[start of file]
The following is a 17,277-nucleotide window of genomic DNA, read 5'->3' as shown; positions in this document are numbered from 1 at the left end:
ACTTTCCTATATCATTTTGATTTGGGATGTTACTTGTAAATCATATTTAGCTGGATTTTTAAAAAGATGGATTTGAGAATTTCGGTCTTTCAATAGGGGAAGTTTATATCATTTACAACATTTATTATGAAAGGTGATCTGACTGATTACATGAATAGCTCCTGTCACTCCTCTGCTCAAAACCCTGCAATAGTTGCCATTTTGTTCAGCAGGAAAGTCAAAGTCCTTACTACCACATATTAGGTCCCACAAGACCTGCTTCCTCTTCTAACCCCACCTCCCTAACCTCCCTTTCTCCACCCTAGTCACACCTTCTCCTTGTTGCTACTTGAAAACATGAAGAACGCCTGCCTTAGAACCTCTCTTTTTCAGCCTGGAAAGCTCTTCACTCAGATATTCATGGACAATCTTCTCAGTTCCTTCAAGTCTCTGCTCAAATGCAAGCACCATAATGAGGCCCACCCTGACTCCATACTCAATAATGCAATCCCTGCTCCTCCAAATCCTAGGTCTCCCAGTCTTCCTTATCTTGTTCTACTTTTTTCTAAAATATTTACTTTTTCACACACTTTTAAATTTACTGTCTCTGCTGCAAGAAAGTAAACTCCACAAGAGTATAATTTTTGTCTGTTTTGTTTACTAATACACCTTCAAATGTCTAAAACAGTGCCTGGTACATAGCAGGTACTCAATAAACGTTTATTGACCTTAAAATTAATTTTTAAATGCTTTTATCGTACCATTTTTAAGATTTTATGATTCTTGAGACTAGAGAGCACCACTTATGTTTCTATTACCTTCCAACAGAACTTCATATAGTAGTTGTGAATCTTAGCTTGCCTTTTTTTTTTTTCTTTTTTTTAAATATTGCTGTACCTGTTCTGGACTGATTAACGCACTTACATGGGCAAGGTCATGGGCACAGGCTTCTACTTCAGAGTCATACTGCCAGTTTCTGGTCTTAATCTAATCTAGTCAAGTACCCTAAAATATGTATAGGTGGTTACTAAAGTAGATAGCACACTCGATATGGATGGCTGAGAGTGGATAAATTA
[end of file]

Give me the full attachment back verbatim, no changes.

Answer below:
The following is a 17,277-nucleotide window of genomic DNA, read 5'->3' as shown; positions in this document are numbered from 1 at the left end:
ACTTTCCTATATCATTTTGATTTGGGATGTTACTTGTAAATCATATTTAGCTGGATTTTTAAAAAGATGGATTTGAGAATTTCGGTCTTTCAATAGGGGAAGTTTATATCATTTACAACATTTATTATGAAAGGTGATCTGACTGATTACATGAATAGCTCCTGTCACTCCTCTGCTCAAAACCCTGCAATAGTTGCCATTTTGTTCAGCAGGAAAGTCAAAGTCCTTACTACCACATATTAGGTCCCACAAGACCTGCTTCCTCTTCTAACCCCACCTCCCTAACCTCCCTTTCTCCACCCTAGTCACACCTTCTCCTTGTTGCTACTTGAAAACATGAAGAACGCCTGCCTTAGAACCTCTCTTTTTCAGCCTGGAAAGCTCTTCACTCAGATATTCATGGACAATCTTCTCAGTTCCTTCAAGTCTCTGCTCAAATGCAAGCACCATAATGAGGCCCACCCTGACTCCATACTCAATAATGCAATCCCTGCTCCTCCAAATCCTAGGTCTCCCAGTCTTCCTTATCTTGTTCTACTTTTTTCTAAAATATTTACTTTTTCACACACTTTTAAATTTACTGTCTCTGCTGCAAGAAAGTAAACTCCACAAGAGTATAATTTTTGTCTGTTTTGTTTACTAATACACCTTCAAATGTCTAAAACAGTGCCTGGTACATAGCAGGTACTCAATAAACGTTTATTGACCTTAAAATTAATTTTTAAATGCTTTTATCGTACCATTTTTAAGATTTTATGATTCTTGAGACTAGAGAGCACCACTTATGTTTCTATTACCTTCCAACAGAACTTCATATAGTAGTTGTGAATCTTAGCTTGCCTTTTTTTTTTTTCTTTTTTTTAAATATTGCTGTACCTGTTCTGGACTGATTAACGCACTTACATGGGCAAGGTCATGGGCACAGGCTTCTACTTCAGAGTCATACTGCCAGTTTCTGGTCTTAATCTAATCTAGTCAAGTACCCTAAAATATGTATAGGTGGTTACTAAAGTAGATAGCACACTCGATATGGATGGCTGAGAGTGGATAAATTA